Irish PrEP Study Looking For Gay Men & Trans Women

A person holding truvada PrEP pills for the irish PrEP study with UCD and The Mater who are looking for gay men and trans women to participate.

A double-blind Irish PrEP study run by UCD and The Mater Hospital will examine the effectiveness of Truvada when compared with a new combination drug


UCD and The Mater Hospital are carrying out a study on the effectiveness of PrEP in preventing HIV from being acquired and they are looking for gay men and trans women to participate in it.

In this double-blind study, the effectiveness of two drugs is being evaluated.

The study will compare the effectiveness of Truvada (F/TDF), which contains the drugs emtricitabine (F) and tenofovir disoproxil fumarate (TDF), with a new drug containing emtricitabine (F) and tenofovir alafenamide (TAF), F/TAF.

Both drugs are currently used in the treatment of HIV, whereas only Truvada has been approved for use in PrEP. The study will provide participants with either Truvada or F/TAF, along with an identical placebo pill and will be required to take both the active medication and placebo every day.



F/TAF vs Truvada

The potential benefits of using F/TAF for PrEP are that TAF has less of an effect on bone density and renal (kidney) function when compared with TDF in Truvada, while still providing a high level of tenofovir in the blood.

Studies on simians have indicated that F/TAF is effective at preventing SHIV (a virus combining simian and human immunodeficiency virus) from being contracted.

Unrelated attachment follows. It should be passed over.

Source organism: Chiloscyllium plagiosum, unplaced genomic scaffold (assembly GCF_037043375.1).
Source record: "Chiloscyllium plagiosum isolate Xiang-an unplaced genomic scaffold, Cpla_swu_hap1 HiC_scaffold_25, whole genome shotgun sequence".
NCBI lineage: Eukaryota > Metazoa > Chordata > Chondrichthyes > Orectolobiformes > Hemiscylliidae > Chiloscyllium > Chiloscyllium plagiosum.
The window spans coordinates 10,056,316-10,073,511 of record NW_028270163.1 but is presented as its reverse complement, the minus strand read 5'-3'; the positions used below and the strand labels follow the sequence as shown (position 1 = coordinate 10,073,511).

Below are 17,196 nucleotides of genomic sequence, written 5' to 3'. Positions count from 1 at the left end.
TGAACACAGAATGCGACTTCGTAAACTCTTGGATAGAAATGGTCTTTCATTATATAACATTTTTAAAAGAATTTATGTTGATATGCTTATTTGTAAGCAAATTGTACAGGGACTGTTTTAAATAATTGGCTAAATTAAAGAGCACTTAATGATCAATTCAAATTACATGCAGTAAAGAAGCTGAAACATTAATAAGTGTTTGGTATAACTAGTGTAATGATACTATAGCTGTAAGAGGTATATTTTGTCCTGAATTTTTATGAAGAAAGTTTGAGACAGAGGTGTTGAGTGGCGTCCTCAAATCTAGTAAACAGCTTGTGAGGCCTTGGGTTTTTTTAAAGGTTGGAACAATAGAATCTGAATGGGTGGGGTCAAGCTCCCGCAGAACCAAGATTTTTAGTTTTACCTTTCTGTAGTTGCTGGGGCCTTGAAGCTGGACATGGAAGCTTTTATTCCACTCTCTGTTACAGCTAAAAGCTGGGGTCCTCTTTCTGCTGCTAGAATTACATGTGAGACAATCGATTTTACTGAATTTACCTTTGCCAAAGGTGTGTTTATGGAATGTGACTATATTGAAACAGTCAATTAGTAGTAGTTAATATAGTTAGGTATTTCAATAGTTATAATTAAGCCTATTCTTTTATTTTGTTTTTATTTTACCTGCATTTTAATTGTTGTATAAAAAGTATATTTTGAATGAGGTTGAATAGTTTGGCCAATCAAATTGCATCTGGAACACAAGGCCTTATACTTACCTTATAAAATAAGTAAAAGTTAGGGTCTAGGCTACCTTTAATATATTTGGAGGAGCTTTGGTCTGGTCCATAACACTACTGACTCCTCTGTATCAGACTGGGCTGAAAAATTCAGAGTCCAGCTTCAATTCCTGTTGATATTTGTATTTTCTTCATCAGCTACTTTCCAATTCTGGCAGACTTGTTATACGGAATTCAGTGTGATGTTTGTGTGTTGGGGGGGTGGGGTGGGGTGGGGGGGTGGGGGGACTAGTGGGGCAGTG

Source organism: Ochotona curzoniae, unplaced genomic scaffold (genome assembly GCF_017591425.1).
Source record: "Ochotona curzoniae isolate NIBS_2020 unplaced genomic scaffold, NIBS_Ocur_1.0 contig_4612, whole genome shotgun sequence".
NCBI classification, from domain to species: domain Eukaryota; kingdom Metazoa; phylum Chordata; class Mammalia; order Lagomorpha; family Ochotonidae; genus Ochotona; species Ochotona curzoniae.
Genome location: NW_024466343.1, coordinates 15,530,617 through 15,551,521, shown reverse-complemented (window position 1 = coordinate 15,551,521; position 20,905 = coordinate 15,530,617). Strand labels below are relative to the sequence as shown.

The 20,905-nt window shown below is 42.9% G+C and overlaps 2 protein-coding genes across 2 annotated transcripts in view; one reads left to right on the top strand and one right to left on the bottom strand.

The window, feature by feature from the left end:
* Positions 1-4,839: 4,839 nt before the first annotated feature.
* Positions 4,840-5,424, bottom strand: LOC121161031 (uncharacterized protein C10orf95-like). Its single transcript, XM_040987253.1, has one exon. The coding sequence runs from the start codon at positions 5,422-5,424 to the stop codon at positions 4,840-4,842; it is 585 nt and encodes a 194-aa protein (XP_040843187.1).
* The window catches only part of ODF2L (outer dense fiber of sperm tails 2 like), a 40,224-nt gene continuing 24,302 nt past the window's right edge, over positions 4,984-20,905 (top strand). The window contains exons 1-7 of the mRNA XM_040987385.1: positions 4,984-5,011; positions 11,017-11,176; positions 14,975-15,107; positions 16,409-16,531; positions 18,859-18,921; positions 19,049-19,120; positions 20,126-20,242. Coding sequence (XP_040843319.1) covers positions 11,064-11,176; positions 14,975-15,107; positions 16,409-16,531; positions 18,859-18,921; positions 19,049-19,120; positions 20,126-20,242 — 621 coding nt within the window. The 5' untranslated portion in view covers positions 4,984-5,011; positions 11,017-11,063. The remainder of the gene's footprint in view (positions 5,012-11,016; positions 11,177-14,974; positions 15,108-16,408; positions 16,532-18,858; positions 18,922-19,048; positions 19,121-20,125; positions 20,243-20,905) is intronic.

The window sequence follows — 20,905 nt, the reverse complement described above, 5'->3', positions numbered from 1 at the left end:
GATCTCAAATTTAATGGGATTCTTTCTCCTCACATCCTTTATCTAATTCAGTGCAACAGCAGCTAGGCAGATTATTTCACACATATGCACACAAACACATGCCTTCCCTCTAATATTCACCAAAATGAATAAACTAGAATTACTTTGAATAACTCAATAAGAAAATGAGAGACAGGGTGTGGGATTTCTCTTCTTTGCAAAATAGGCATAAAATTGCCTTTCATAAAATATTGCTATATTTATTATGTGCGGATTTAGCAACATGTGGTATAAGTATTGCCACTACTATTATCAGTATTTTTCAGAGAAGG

However another F/TAF study in women found that the active level of Tenofovir found in vaginal and rectal tissue was not as high as with F/TDF.

In those women who had taken F/TAF, the level of tenofovir in rectal tissue was about 10 times lower than could be expected from women who had taken F/TDF at the same levels, while the level of tenofovir in vaginal tissue from F/TAF was half of that found in women who had taken F/TDF.



Despite the fact that taking F/TAF means that there is a lower level of tenofovir in rectal tissue, the dosage of TAF is not being altered in this trial to compensate for that. The Irish trial calls for a 25mg dose of TAF in the F/TAF combination, compared with a 300mg dose of TDF in the Truvada (F/TDF) combination.

It is as of yet unclear whether HIV protection is garnered from high levels of tenofovir in the blood, in rectal and vaginal tissues or a combination of both.

The trial will last for 144 weeks, or two and three-quarter years, and will require regular trips to the doctor roughly every three months for continued monitoring.

For more information about the Irish PrEP study being run by UCD and The Mater, email [email protected].


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